How to Keep Your Story Moving With a Cohesive Narrative

How to Keep Your Story Moving With a Cohesive Narrative PinterestSometimes it’s easy for authors to believe that just because we have something interesting to say, readers will automatically be interested. Unfortunately, however, it’s not that simple. What readers require, first and foremost, is a cohesive narrative.

Readers are sensitive creatures who require delicate handling and a minimum of distractions if they’re to read our stories all the way through. One of the quickest ways to allow our overestimation of our raw storytelling abilities to interrupt readers’ interest is to insert unnecessary and irrelevant deviations into our main stories.

A recent historical novel offers a good example.

Right smack in the middle of his rip-roaring medieval tale, the author plunked an entire chapter featuring a long, meandering, and generally incomprehensible fable, told as a veiled allegory by one of the characters. You can almost see the wheels of his story throwing sparks as it slams on the brakes.

So much for rip-roaring.

Many readers will skip right over a chapter like this to get back to the juicy parts; a few might even give up altogether and put the book down, never to pick it up again.

Even if the story-within-a-story in this particular novel had been gripping in its own right, readers would still have suffered distraction and impatience, as a result of being ripped from their what’s-gonna-happen-next mindset into a lengthy period of delay.

If you have pertinent information to share, you can probably find a more effective—and more succinct—way to present it. If, after analyzing it, you realize it really isn’t all that pertinent after all, it’s probably time to start killing some darlings.

Wordplayers, tell me your opinion! Are there any darlings you’ve had to kill to maintain a cohesive narrative? Tell me in the comments!

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About K.M. Weiland | @KMWeiland

K.M. Weiland is the award-winning and internationally-published author of the acclaimed writing guides Outlining Your Novel, Structuring Your Novel, and Creating Character Arcs. A native of western Nebraska, she writes historical and fantasy novels and mentors authors on her award-winning website Helping Writers Become Authors.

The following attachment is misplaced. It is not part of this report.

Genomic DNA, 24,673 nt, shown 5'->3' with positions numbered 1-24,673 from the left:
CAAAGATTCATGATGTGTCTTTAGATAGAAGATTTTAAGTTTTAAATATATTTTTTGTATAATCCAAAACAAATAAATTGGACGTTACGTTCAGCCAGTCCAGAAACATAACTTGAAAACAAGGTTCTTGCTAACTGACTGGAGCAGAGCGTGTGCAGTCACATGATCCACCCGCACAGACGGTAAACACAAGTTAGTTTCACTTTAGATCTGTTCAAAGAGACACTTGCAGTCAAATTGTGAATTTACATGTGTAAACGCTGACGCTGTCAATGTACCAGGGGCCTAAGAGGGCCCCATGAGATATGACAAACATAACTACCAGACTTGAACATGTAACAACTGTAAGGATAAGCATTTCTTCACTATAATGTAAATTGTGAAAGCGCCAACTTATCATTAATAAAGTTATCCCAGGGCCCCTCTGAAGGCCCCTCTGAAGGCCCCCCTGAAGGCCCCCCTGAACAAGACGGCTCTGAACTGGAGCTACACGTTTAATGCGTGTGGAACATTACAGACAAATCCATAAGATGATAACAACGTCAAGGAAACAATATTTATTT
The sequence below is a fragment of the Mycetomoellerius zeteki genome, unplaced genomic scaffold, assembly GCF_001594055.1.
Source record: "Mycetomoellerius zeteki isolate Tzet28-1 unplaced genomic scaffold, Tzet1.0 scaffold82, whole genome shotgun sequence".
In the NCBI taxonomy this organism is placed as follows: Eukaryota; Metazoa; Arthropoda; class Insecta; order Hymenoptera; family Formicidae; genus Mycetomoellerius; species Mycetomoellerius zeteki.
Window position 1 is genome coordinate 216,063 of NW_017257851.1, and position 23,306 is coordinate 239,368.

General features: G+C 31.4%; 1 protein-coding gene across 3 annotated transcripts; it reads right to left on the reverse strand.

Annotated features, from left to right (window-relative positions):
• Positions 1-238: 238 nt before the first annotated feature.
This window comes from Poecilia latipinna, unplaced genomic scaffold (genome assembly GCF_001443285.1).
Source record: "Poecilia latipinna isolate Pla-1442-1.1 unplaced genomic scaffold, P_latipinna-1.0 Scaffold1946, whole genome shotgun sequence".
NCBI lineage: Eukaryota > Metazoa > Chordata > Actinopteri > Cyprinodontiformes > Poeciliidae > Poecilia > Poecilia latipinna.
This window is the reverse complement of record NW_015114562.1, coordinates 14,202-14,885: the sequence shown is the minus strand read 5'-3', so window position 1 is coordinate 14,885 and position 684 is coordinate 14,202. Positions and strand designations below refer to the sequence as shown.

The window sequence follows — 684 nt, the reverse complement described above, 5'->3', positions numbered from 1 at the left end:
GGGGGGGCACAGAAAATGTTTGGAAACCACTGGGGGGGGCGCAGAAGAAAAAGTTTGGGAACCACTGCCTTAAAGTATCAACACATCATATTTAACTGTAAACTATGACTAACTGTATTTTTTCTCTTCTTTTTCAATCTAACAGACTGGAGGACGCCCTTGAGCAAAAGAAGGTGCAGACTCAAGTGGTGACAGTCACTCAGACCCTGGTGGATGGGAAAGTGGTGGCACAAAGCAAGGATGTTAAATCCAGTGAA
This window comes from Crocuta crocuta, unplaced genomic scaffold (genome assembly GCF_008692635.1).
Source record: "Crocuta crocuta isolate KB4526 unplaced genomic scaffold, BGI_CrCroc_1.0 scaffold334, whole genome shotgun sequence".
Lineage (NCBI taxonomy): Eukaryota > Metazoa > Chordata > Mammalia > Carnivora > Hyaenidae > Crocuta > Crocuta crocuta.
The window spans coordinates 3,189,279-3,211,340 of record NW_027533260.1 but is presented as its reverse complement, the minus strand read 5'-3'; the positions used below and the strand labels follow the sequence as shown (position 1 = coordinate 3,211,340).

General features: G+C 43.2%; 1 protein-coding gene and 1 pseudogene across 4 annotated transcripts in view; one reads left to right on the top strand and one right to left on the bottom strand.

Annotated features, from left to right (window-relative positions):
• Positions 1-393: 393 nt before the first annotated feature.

Comments

  1. Thanks. I’m going through this right now in my WiP. I’m trying to ‘trim the fat’, getting out all the unnecessary garble. So hard, but so needed.

  2. Why don’t you ever mention the names of books you use as “bad examples”? I find it useful to read such books so I can try to learn from others’ mistakes. Besides the “rip-roaring Medieval tale” part sounds interesting.

  3. But those darlings are so cute and sweet and they look back up at you from the page with those lovely, innocent saucer eyes….OK…OK..I’ll kill ’em. 🙂

  4. Ive been frustrated by this issue. As a reader, I just want to keep going without sidelines. As a writer, even though it’s hard to push that delete button, boring the reader is the last thing I want to do. We writers need this reminder to stay on the beat.

  5. @Christine: That’s an exhausting process. But I always feel much “freer” in the end, kind of like shedding a bunch of unneeded pounds!

    @Fionnuala: I’ve chosen not to mention the bad examples both because I feel publicly haranguing other authors is unprofessional and because art, as an inherently subjective form, doesn’t garner universal opinions. Just because I find fault with a book doesn’t mean the book itself is worthless. However, if you’d like to email me, I’d be willing to share the “bad” titles privately.

    @Mohamed: Writers gotta be ruthless… and a little sadistic!